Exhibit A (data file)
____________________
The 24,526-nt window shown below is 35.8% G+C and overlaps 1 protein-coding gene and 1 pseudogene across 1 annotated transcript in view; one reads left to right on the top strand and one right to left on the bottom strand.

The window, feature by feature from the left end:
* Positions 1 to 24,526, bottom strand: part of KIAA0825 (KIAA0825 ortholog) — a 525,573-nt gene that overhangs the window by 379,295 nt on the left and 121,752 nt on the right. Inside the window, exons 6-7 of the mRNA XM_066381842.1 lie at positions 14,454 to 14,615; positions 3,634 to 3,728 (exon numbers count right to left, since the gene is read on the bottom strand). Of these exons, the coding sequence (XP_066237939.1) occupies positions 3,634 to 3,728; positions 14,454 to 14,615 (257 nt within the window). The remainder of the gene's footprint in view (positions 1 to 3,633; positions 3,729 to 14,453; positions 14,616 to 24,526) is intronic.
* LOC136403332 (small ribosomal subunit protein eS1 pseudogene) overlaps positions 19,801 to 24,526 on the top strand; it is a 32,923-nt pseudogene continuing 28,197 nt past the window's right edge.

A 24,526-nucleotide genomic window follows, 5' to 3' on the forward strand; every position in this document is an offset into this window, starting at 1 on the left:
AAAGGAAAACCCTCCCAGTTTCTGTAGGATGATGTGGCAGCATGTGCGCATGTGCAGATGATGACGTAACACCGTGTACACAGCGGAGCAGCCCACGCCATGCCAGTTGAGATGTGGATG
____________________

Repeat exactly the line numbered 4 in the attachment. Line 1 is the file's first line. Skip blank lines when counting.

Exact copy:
* LOC136403332 (small ribosomal subunit protein eS1 pseudogene) overlaps positions 19,801 to 24,526 on the top strand; it is a 32,923-nt pseudogene continuing 28,197 nt past the window's right edge.